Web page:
are each about 9000, but if you get close enough you'll see that the limit actually goes to 0. So how far do you have to go, in general?

using the Pi-tilde function i have classified numbers in the following way:

if the left limit of Pi-tilde(x) is zero then x is a not prime number;

if the left limit of Pi-tilde(x) is not zero then
if the right limit of Pi-tilde(x) is zero then x is a prime number
else
x is a semiprime number

on 0 and 1 the pi-tilde is continuous and the limit is 1(the pi-tilde function is not defined on integers)

i don't understand your second question; here is the graph of pi-tilde(x) near x=97:

Ilario M.

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theorem 1 is valid in the domain of functions f and g, even if they are not integers (graphs in figures 5 and 6 has been drawn using this theorem)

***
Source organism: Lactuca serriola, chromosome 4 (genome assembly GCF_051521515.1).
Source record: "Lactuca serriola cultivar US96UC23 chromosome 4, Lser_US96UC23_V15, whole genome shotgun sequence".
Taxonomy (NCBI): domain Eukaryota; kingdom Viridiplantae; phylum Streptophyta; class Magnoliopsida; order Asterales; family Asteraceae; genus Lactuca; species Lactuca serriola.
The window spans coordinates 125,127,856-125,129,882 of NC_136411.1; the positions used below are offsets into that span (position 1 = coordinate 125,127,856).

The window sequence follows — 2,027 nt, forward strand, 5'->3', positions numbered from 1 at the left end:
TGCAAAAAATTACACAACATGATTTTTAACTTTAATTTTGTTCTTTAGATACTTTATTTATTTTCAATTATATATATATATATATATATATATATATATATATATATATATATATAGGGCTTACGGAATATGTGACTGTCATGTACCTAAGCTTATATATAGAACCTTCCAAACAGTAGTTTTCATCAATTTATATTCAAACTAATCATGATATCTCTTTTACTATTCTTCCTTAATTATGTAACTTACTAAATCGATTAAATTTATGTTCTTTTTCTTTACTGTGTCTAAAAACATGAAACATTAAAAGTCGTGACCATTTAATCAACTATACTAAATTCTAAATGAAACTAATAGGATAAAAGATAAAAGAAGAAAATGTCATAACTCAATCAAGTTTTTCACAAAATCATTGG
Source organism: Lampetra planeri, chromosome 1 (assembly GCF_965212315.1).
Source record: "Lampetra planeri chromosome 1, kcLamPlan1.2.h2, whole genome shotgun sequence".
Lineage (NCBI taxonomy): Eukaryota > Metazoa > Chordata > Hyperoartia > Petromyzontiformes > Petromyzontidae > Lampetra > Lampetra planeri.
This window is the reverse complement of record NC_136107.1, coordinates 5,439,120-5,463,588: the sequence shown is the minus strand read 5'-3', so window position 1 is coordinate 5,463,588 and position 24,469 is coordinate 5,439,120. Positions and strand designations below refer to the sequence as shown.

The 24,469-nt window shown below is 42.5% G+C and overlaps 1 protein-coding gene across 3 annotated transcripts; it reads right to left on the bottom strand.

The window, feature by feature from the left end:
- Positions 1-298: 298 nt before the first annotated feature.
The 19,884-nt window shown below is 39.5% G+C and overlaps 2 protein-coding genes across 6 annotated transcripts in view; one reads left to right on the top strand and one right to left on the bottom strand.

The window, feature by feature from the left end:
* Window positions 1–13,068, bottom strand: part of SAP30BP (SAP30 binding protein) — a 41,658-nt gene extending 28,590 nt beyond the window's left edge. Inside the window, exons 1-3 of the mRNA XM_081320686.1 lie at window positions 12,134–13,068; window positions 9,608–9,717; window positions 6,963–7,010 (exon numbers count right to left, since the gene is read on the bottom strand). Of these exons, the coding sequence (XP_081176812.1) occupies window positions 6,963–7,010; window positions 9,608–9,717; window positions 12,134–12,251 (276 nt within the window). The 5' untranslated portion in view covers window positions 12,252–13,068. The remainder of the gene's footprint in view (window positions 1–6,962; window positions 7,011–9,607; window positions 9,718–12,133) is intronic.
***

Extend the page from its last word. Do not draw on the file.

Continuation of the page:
Unfortunately I have no idea what to make of the infinite product, if a and b are not integers, so the meaning of theorem 1 isn't clear to me. I don't think there is any standard meaning to a summation or product with non-integer limits.

how should I compute

$$\prod_{x=1.3}^{2.8} x$$

for example?

partials products are defined on integers (as partial sums). Theorem 1 says that if f e g are two functions such that:

$$\frac{g(x+1)}{g(x)}=f(x+1)$$

then the partial product from a to b of f(x) is:

$$\frac{g(b)}{g(a-1)}$$

to verify this theorem for f(x)=x then you have got to use the $\Gamma$ function (http://en.wikipedia.org/wiki/Gamma_function)

in particular:

$f(x)=x$

$g(x)= \Gamma (x+1)$

so using g(x) we can extend partial products in the domain of functions f and g

$$\prod_{x=1.3}^{2.8} x = \frac{g(2.8)}{g(0.3)}=\frac{\Gamma(3.8)}{\Gamma(1.3)}\approx 5.23$$

please let me know if you have any other question

Ilario M.

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Page 7, it's not clear what k is and where it comes from; there are two different k's (with and without subscript) and their meaning is never elucidated.